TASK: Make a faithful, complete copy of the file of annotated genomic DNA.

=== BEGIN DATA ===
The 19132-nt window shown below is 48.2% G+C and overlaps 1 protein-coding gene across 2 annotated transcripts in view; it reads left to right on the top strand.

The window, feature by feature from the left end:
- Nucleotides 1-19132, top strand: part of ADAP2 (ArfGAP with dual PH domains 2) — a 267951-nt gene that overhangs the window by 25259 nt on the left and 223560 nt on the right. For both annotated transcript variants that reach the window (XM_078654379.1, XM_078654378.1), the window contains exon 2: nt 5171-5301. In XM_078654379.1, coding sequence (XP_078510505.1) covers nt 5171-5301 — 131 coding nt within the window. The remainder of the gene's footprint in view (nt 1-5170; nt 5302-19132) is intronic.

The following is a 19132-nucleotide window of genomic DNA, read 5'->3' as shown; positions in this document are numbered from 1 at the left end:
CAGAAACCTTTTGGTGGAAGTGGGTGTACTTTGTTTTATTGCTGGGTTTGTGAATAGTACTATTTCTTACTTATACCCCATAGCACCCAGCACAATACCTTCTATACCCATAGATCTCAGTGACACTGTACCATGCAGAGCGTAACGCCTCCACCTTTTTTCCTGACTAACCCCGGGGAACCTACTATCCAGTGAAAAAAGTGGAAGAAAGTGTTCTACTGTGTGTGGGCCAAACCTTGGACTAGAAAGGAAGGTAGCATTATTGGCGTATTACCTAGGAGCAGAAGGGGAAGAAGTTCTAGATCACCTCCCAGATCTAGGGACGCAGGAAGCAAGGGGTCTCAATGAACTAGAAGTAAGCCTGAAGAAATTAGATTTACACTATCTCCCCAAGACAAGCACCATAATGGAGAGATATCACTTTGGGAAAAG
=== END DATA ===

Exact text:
The 19132-nt window shown below is 48.2% G+C and overlaps 1 protein-coding gene across 2 annotated transcripts in view; it reads left to right on the top strand.

The window, feature by feature from the left end:
- Nucleotides 1-19132, top strand: part of ADAP2 (ArfGAP with dual PH domains 2) — a 267951-nt gene that overhangs the window by 25259 nt on the left and 223560 nt on the right. For both annotated transcript variants that reach the window (XM_078654379.1, XM_078654378.1), the window contains exon 2: nt 5171-5301. In XM_078654379.1, coding sequence (XP_078510505.1) covers nt 5171-5301 — 131 coding nt within the window. The remainder of the gene's footprint in view (nt 1-5170; nt 5302-19132) is intronic.

The following is a 19132-nucleotide window of genomic DNA, read 5'->3' as shown; positions in this document are numbered from 1 at the left end:
CAGAAACCTTTTGGTGGAAGTGGGTGTACTTTGTTTTATTGCTGGGTTTGTGAATAGTACTATTTCTTACTTATACCCCATAGCACCCAGCACAATACCTTCTATACCCATAGATCTCAGTGACACTGTACCATGCAGAGCGTAACGCCTCCACCTTTTTTCCTGACTAACCCCGGGGAACCTACTATCCAGTGAAAAAAGTGGAAGAAAGTGTTCTACTGTGTGTGGGCCAAACCTTGGACTAGAAAGGAAGGTAGCATTATTGGCGTATTACCTAGGAGCAGAAGGGGAAGAAGTTCTAGATCACCTCCCAGATCTAGGGACGCAGGAAGCAAGGGGTCTCAATGAACTAGAAGTAAGCCTGAAGAAATTAGATTTACACTATCTCCCCAAGACAAGCACCATAATGGAGAGATATCACTTTGGGAAAAG